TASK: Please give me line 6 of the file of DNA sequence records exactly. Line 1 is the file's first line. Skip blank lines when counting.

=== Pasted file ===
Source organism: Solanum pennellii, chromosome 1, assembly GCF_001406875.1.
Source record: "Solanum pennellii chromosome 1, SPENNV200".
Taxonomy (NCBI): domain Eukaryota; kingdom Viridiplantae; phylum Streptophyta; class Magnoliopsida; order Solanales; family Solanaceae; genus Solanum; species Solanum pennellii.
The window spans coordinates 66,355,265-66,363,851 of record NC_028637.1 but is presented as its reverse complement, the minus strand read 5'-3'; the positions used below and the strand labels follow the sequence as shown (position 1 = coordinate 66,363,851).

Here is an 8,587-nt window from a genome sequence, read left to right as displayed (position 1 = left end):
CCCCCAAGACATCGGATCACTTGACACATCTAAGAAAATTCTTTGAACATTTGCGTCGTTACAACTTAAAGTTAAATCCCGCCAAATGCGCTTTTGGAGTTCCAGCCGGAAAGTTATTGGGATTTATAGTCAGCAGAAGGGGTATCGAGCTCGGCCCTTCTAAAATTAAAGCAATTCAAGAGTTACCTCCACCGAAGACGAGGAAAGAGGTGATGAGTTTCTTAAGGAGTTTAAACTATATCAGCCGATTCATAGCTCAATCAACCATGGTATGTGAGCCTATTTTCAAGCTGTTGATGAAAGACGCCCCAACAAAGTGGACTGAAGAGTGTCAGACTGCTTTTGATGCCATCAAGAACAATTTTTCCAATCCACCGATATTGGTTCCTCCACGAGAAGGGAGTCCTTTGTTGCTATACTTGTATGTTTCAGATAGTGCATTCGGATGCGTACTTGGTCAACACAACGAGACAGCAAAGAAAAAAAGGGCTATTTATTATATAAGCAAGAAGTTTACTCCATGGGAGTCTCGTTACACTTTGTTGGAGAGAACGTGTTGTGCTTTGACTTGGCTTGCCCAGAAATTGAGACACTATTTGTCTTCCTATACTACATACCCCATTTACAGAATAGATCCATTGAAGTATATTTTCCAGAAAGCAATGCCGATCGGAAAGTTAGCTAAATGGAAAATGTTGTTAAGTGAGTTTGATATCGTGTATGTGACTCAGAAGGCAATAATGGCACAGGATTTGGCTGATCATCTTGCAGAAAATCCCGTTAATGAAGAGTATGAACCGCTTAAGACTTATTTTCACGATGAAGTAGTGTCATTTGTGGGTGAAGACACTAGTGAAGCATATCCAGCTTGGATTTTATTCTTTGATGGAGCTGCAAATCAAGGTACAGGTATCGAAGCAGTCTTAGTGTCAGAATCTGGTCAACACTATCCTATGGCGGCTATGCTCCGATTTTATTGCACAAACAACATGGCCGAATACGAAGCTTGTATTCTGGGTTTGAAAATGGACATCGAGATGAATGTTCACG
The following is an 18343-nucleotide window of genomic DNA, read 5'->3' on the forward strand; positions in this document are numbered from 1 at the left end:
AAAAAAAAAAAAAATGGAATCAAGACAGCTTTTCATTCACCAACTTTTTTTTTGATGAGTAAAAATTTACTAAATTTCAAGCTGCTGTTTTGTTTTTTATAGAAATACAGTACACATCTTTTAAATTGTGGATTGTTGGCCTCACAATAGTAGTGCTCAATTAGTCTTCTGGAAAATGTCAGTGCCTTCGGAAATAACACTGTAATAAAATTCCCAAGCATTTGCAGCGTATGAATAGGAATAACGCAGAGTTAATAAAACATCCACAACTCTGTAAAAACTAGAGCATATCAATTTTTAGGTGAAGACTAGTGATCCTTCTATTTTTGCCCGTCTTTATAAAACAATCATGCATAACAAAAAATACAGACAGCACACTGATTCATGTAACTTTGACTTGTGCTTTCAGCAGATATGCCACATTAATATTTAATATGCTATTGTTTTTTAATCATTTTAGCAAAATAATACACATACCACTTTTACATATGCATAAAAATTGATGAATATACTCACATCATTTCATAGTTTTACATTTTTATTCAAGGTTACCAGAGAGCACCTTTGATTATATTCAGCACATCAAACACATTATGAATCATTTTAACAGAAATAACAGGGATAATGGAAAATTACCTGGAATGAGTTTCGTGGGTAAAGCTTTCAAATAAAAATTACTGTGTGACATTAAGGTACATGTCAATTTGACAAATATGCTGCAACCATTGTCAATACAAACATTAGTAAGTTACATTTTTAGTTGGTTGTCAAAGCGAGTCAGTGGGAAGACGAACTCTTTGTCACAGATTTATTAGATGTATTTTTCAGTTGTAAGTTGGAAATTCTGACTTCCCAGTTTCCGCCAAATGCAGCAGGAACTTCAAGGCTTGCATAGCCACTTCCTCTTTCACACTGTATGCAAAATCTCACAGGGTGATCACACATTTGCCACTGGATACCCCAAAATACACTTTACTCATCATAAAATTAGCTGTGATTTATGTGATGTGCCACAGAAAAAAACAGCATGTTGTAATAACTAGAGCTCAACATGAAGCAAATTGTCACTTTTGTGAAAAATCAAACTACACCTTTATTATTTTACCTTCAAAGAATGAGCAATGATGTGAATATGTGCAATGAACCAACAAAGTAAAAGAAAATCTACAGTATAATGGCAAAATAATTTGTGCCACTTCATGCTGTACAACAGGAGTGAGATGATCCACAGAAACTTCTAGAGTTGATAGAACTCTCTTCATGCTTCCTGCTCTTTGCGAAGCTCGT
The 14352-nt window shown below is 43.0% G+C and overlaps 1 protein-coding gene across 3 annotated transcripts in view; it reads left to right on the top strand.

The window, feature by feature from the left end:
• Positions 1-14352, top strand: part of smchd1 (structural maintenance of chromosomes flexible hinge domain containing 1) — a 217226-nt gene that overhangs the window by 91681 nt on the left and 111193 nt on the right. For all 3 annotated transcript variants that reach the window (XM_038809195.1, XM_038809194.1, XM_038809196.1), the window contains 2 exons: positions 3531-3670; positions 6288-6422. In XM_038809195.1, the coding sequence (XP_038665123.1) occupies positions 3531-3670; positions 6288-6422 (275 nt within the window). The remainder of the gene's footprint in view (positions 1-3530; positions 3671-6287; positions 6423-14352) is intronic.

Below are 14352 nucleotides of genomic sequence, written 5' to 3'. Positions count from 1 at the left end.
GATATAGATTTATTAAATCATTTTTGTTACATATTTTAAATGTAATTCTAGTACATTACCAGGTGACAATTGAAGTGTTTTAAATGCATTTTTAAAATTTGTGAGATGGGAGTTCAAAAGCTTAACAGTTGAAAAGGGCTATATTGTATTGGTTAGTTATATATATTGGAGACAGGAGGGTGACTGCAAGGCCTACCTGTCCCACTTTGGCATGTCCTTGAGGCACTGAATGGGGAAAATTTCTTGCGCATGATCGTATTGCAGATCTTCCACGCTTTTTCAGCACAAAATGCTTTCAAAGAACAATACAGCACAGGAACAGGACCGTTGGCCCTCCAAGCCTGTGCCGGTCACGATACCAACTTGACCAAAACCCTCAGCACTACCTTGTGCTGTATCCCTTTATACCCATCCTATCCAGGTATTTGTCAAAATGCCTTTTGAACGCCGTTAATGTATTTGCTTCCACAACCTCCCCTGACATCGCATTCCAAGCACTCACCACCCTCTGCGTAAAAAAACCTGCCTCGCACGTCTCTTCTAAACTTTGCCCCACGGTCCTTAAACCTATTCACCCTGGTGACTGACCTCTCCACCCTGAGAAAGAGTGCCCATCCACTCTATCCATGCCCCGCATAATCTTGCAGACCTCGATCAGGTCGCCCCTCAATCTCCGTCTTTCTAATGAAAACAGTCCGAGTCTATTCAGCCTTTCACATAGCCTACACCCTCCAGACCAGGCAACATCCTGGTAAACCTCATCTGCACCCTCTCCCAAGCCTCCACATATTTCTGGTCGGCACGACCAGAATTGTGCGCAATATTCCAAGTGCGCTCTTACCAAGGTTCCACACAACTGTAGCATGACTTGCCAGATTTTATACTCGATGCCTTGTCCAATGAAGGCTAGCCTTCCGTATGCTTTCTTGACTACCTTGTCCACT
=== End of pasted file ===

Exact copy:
CCCCCAAGACATCGGATCACTTGACACATCTAAGAAAATTCTTTGAACATTTGCGTCGTTACAACTTAAAGTTAAATCCCGCCAAATGCGCTTTTGGAGTTCCAGCCGGAAAGTTATTGGGATTTATAGTCAGCAGAAGGGGTATCGAGCTCGGCCCTTCTAAAATTAAAGCAATTCAAGAGTTACCTCCACCGAAGACGAGGAAAGAGGTGATGAGTTTCTTAAGGAGTTTAAACTATATCAGCCGATTCATAGCTCAATCAACCATGGTATGTGAGCCTATTTTCAAGCTGTTGATGAAAGACGCCCCAACAAAGTGGACTGAAGAGTGTCAGACTGCTTTTGATGCCATCAAGAACAATTTTTCCAATCCACCGATATTGGTTCCTCCACGAGAAGGGAGTCCTTTGTTGCTATACTTGTATGTTTCAGATAGTGCATTCGGATGCGTACTTGGTCAACACAACGAGACAGCAAAGAAAAAAAGGGCTATTTATTATATAAGCAAGAAGTTTACTCCATGGGAGTCTCGTTACACTTTGTTGGAGAGAACGTGTTGTGCTTTGACTTGGCTTGCCCAGAAATTGAGACACTATTTGTCTTCCTATACTACATACCCCATTTACAGAATAGATCCATTGAAGTATATTTTCCAGAAAGCAATGCCGATCGGAAAGTTAGCTAAATGGAAAATGTTGTTAAGTGAGTTTGATATCGTGTATGTGACTCAGAAGGCAATAATGGCACAGGATTTGGCTGATCATCTTGCAGAAAATCCCGTTAATGAAGAGTATGAACCGCTTAAGACTTATTTTCACGATGAAGTAGTGTCATTTGTGGGTGAAGACACTAGTGAAGCATATCCAGCTTGGATTTTATTCTTTGATGGAGCTGCAAATCAAGGTACAGGTATCGAAGCAGTCTTAGTGTCAGAATCTGGTCAACACTATCCTATGGCGGCTATGCTCCGATTTTATTGCACAAACAACATGGCCGAATACGAAGCTTGTATTCTGGGTTTGAAAATGGACATCGAGATGAATGTTCACG